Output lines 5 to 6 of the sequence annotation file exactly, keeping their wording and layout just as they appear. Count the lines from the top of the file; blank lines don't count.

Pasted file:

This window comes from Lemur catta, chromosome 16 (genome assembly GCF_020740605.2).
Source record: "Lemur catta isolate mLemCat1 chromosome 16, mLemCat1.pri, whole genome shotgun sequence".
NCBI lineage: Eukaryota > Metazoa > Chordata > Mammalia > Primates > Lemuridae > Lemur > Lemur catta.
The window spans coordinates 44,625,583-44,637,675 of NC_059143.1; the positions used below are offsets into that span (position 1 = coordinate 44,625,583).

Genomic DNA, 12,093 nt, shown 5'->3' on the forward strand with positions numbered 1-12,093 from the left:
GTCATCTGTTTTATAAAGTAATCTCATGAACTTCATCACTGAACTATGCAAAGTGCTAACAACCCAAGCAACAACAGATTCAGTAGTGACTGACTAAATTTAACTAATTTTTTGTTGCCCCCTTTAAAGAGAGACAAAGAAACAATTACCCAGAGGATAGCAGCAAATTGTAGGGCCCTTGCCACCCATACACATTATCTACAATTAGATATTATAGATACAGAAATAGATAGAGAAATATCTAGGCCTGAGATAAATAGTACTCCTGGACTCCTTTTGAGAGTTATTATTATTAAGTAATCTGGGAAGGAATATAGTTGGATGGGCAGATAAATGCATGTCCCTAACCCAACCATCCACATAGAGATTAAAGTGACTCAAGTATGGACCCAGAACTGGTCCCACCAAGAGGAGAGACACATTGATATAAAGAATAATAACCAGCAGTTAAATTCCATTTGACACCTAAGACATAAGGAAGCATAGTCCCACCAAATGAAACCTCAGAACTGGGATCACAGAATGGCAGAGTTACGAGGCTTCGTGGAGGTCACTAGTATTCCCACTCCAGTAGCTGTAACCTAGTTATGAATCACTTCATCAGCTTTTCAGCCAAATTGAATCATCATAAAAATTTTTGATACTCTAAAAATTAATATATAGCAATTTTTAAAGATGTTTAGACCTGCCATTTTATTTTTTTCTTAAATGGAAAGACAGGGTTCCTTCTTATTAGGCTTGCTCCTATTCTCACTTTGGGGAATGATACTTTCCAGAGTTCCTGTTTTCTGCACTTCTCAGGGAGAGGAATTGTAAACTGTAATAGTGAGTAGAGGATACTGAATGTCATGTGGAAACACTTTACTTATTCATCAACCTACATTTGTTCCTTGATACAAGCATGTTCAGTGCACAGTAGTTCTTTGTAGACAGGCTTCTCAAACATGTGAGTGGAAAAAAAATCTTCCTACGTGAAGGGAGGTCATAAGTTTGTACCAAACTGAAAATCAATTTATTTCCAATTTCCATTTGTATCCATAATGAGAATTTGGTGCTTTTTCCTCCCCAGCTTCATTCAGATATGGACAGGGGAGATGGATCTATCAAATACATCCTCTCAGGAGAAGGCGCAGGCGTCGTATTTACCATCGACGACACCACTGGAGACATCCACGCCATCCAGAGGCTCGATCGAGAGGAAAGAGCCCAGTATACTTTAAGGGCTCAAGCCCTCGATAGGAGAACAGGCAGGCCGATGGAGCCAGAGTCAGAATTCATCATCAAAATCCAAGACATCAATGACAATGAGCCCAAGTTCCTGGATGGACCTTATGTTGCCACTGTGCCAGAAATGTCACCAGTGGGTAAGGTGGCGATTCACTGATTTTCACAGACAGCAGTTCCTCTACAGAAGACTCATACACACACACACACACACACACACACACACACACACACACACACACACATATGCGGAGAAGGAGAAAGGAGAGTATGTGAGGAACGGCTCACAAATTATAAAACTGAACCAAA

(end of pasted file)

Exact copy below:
Genomic DNA, 12,093 nt, shown 5'->3' on the forward strand with positions numbered 1-12,093 from the left:
GTCATCTGTTTTATAAAGTAATCTCATGAACTTCATCACTGAACTATGCAAAGTGCTAACAACCCAAGCAACAACAGATTCAGTAGTGACTGACTAAATTTAACTAATTTTTTGTTGCCCCCTTTAAAGAGAGACAAAGAAACAATTACCCAGAGGATAGCAGCAAATTGTAGGGCCCTTGCCACCCATACACATTATCTACAATTAGATATTATAGATACAGAAATAGATAGAGAAATATCTAGGCCTGAGATAAATAGTACTCCTGGACTCCTTTTGAGAGTTATTATTATTAAGTAATCTGGGAAGGAATATAGTTGGATGGGCAGATAAATGCATGTCCCTAACCCAACCATCCACATAGAGATTAAAGTGACTCAAGTATGGACCCAGAACTGGTCCCACCAAGAGGAGAGACACATTGATATAAAGAATAATAACCAGCAGTTAAATTCCATTTGACACCTAAGACATAAGGAAGCATAGTCCCACCAAATGAAACCTCAGAACTGGGATCACAGAATGGCAGAGTTACGAGGCTTCGTGGAGGTCACTAGTATTCCCACTCCAGTAGCTGTAACCTAGTTATGAATCACTTCATCAGCTTTTCAGCCAAATTGAATCATCATAAAAATTTTTGATACTCTAAAAATTAATATATAGCAATTTTTAAAGATGTTTAGACCTGCCATTTTATTTTTTTCTTAAATGGAAAGACAGGGTTCCTTCTTATTAGGCTTGCTCCTATTCTCACTTTGGGGAATGATACTTTCCAGAGTTCCTGTTTTCTGCACTTCTCAGGGAGAGGAATTGTAAACTGTAATAGTGAGTAGAGGATACTGAATGTCATGTGGAAACACTTTACTTATTCATCAACCTACATTTGTTCCTTGATACAAGCATGTTCAGTGCACAGTAGTTCTTTGTAGACAGGCTTCTCAAACATGTGAGTGGAAAAAAAATCTTCCTACGTGAAGGGAGGTCATAAGTTTGTACCAAACTGAAAATCAATTTATTTCCAATTTCCATTTGTATCCATAATGAGAATTTGGTGCTTTTTCCTCCCCAGCTTCATTCAGATATGGACAGGGGAGATGGATCTATCAAATACATCCTCTCAGGAGAAGGCGCAGGCGTCGTATTTACCATCGACGACACCACTGGAGACATCCACGCCATCCAGAGGCTCGATCGAGAGGAAAGAGCCCAGTATACTTTAAGGGCTCAAGCCCTCGATAGGAGAACAGGCAGGCCGATGGAGCCAGAGTCAGAATTCATCATCAAAATCCAAGACATCAATGACAATGAGCCCAAGTTCCTGGATGGACCTTATGTTGCCACTGTGCCAGAAATGTCACCAGTGGGTAAGGTGGCGATTCACTGATTTTCACAGACAGCAGTTCCTCTACAGAAGACTCATACACACACACACACACACACACACACACACACACACACACACACACACATATGCGGAGAAGGAGAAAGGAGAGTATGTGAGGAACGGCTCACAAATTATAAAACTGAACCAAA